SAO PAULO, June 12 (UPI) -- The news of two American climbers dying on the slopes of a famous Bolivian mountain barely registered a blip on the U.S. news radar.
Despite the fact that two of the victims were members of the of the U.S. mission in La Paz – Col. Paul Kappelman and Maj. Kenneth Miller -- nary a word was written in the English press, not to mention my own.
This seemed strange to me for many reasons. Here were two highly decorated, respected soldiers, who along with their Bolivian guide, were killed while pursuing the 21,200 ft. summit of Mount Illimani, a spectacular, snow-capped peak visible most days from downtown La Paz.
The scenario had all the making for U.S. interest. Men who'd face countless trials and tribulations in the military ultimately undone by a pile of ice and rocks. Local reports, which were extensive in their coverage of the accident, had Kappelman and Miller dying alongside guide Vicente Perez sometime on June 7, their bodies dangling from ropes for three days until a retrieval operation could safely recover them.
Maybe the lack of coverage could be attributed to the U.S. Embassy in La Paz being particularly closed-mouthed about the ordeal until the bodies were recovered, stymieing overseas interest. But that doesn't seem right considering the pages of press the accident and recovery effort received in the pages of such newspapers as Bolivia's leading La Razon, which week featured a special section dedicated to the accident and recovery mission.
While the accident didn't make the cut in much of the mainstream press, what struck me at even more odd was the fact that it wasn't mentioned in a number of online mountain publications or Web versions of popular outdoor magazines.
Considering that this year marks the 50th anniversary of the greatest mountaineering feat in history – Sir Edmund Hillary and Sherpa Tenzig Norgay's first ascent of Mount Everest – you'd think everything remotely mountain-related would make the editorial cut.
And it has, for the most part, as long as it has to do with Everest. A quick perusal of the online edition of popular adventure publication "Outside" features, count 'em, five articles referring to Everest. References to the recent Bolivian accident – zero.
It's not like "Outside" or others adventure publications don't report the grim side of climbing. They do. In May, "Outside" recounted the deaths of a German climber who expired from either altitude sickness or a blood clot while descending from the summit of the world's 6th highest mountain -- the 26,902-ft. Himalayan peak Cho Oyu.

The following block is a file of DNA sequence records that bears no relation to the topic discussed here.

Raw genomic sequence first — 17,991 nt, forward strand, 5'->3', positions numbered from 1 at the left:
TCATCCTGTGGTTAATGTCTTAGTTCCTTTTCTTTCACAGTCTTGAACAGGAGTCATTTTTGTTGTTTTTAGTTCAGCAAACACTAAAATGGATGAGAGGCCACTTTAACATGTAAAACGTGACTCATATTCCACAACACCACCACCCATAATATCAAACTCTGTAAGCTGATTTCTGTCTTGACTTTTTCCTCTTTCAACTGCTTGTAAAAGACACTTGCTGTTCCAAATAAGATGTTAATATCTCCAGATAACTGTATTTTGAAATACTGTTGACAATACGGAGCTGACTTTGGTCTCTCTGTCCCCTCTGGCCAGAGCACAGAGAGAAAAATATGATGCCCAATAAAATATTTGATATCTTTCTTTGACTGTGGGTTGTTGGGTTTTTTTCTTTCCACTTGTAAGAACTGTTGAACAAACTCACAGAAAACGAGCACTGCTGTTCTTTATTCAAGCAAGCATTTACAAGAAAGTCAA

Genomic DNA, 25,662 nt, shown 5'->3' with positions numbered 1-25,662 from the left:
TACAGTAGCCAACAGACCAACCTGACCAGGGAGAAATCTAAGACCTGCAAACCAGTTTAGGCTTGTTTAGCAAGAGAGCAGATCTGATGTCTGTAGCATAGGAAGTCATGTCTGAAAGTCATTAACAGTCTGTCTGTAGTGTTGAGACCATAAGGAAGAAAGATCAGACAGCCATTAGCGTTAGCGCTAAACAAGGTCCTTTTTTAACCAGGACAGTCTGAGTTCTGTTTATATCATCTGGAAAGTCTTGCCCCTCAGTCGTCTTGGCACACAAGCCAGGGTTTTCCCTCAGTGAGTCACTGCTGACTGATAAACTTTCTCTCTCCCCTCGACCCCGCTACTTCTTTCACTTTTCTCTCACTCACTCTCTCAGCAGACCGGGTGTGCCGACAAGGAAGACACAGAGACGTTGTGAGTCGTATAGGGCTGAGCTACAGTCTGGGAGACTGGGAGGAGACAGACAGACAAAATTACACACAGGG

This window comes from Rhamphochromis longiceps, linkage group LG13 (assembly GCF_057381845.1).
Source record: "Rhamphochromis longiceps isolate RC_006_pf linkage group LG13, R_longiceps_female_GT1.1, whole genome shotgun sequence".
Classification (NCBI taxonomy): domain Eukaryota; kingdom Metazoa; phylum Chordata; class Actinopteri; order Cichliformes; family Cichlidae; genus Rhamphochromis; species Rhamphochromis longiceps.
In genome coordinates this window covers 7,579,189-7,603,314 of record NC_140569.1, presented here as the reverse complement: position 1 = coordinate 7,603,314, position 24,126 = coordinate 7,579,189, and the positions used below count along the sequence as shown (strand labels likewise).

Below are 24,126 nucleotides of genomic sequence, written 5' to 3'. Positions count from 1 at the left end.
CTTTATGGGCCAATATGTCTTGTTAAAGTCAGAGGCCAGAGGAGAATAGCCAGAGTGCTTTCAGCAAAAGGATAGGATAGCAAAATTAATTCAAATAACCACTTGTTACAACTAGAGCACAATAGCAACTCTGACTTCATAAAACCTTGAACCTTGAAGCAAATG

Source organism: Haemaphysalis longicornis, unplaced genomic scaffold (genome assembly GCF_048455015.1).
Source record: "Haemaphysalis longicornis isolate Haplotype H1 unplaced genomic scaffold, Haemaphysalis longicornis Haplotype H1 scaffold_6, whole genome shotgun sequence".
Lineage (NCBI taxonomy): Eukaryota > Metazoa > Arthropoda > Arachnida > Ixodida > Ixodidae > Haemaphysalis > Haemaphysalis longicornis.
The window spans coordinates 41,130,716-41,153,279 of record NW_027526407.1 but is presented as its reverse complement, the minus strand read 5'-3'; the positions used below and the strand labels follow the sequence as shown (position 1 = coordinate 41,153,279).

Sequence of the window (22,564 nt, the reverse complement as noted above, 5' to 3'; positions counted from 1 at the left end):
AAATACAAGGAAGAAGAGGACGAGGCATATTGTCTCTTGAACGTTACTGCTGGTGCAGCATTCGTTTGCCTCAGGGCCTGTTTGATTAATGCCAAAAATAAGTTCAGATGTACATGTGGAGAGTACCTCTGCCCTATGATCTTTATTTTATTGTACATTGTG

And who can forget veteran "Outisde" reporter Jon Krakauer's account of the 1996 disaster that claimed the lives of nine climbers on Everest, which he later expanded into his bestselling book "Into Thin Air."
The amount of in-depth reporting on every facet of Everest possible – from the recent setting of a new speed record for its ascent, to cleaning up climbers feces – is understandable given the anniversary this year. But the lack of coverage of the Bolivian accident is telling of something severely lacking in one of the most pontificated upon and grueling of sports.
So why was the Bolivian accident largely ignored? And why am I particularly fixated on it? More on the latter later.
As for the former, I chalk it up to man's inherent quest for everything grand. It is at times a noble quality that pushes us to pursue what was once thought to be unattainable. Before the Hillary-Norgay ascent of Everest, many climbers thought that the peak just couldn't be bagged, that the height, which at 29,035 ft is just about cruising altitude for many commercial flights, would prove too high to survive.
But the "go for the gusto" attitude hardwired into renowned adventures like Hillary and Norgay thrives on defying doubters. And for that, they should be revered. "Everest for me, and I believe for the world, is the physical and symbolic manifestation of overcoming odds to achieve a dream," once said Tom Whittaker, the first physically disabled man to summit Everest in 1998.
Yet it's that same reverence for men willing to push the extreme limits of human endeavor and the obstacles that they seek to overcome that sometimes blinds us to the notion that greatness is not just a matter of climbing the highest or being the best. That's why more wasn't made of the deaths of Kappelman, Miller and Perez in the climbing community.
Sure, Bolivia's Mount Illimani isn't one of the world's tallest peaks, but its ranks among the highest in South America and is considered a dangerous climb by even the most experienced mountaineer, as proved to be the case for the American climbers and their guide.
But just because it's almost 8,000 feet short than the world's highest mountain, the accomplishment of climbing it, or tragedy of succumbing to it, is ignored. That it seems contradicts the spirit of climbing, the reason why mountaineers take to the hills in the first place and the reason why I recently decided to give high-altitude climbing a try.
Last month, I traveled to Bolivia and saw firsthand the awe-inspiring sight of Illimani. Its peaks, blanketed in snow and shrouded in a thin vapor of clouds, scream beauty and danger.
My guide tried to convince me to go for Illimani based on my telling him that I had some climbing experience, albeit in the much lower and safer summits of Colorado's Rockies. He assured me that I was fit enough to tackle the ominous summit, but very the sight of Illimani from the relatively safe confines of La Paz's bustling streets had me saying "no way."
Instead, I opted for a relatively more sedate ascent, the 18,799 ft. peak of Pico Milluni, which proved to be the most grueling and mentally taxing task I've ever undertaken. And when I stood on the summit, arms outreached to feel the swirling winds whipping the peak, I doubt that any Everest climber ever felt a greater sense of accomplishment or pride than I did.